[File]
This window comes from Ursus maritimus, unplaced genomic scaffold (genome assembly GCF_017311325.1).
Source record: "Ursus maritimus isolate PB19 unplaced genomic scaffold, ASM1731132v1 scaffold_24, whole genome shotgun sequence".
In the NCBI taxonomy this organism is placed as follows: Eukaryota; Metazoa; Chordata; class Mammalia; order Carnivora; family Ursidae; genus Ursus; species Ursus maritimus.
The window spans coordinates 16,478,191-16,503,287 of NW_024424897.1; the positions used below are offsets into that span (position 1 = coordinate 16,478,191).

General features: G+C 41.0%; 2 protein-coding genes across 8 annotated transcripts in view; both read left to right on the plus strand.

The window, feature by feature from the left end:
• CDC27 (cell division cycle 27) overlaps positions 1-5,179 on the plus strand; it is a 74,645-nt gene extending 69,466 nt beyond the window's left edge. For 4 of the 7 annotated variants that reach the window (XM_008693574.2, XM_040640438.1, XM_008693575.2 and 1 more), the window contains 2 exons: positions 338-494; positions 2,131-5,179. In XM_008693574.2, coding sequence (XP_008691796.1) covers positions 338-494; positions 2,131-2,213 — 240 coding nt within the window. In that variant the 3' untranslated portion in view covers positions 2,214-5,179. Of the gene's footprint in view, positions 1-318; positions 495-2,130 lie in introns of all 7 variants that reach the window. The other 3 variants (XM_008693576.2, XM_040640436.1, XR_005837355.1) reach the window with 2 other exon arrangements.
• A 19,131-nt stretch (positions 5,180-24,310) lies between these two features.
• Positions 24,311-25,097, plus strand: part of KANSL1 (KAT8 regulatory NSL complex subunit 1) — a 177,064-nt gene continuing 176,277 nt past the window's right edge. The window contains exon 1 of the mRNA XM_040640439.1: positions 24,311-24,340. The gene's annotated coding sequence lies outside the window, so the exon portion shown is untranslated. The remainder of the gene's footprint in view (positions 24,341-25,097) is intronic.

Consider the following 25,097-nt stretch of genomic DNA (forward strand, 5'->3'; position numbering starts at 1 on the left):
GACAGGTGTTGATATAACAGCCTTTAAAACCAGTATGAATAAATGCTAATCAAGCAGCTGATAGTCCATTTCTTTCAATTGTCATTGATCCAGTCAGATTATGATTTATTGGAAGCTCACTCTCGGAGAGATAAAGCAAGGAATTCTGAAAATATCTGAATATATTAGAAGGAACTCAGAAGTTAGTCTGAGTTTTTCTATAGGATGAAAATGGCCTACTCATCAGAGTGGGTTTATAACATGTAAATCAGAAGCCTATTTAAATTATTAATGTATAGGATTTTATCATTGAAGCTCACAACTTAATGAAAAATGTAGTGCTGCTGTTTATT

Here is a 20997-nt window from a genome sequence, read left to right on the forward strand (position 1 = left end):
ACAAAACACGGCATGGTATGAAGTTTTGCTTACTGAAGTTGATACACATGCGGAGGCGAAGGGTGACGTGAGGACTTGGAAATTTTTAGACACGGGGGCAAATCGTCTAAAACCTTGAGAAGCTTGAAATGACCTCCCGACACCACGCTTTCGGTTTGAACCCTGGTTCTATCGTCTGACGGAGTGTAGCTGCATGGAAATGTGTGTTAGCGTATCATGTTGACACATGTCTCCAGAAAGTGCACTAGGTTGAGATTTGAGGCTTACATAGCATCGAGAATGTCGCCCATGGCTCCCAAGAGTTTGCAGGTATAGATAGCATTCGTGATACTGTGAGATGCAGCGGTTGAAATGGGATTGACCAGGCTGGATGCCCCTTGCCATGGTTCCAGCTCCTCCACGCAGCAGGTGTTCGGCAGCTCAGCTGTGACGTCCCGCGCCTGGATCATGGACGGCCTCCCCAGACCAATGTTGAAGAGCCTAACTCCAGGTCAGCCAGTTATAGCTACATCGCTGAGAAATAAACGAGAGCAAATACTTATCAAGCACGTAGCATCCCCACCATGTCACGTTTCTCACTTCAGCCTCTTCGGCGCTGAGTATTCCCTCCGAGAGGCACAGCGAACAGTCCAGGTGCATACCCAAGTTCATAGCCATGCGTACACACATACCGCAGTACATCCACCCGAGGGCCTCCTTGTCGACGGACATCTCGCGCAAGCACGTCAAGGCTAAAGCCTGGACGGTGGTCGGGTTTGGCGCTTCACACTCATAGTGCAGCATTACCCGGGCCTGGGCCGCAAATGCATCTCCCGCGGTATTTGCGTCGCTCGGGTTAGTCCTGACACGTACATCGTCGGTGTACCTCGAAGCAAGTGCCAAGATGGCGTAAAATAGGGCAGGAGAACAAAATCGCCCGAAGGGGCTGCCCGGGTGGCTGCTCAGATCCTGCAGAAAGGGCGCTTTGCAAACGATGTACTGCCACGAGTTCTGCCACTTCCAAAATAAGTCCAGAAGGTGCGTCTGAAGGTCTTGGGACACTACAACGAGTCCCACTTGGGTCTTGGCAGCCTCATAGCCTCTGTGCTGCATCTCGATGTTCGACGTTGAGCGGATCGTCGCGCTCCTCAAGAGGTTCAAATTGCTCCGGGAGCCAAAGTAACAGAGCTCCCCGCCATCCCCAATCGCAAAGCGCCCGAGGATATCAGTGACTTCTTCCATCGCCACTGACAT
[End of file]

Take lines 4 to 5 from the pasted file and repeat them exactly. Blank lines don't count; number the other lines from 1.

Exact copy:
The window spans coordinates 16,478,191-16,503,287 of NW_024424897.1; the positions used below are offsets into that span (position 1 = coordinate 16,478,191).

General features: G+C 41.0%; 2 protein-coding genes across 8 annotated transcripts in view; both read left to right on the plus strand.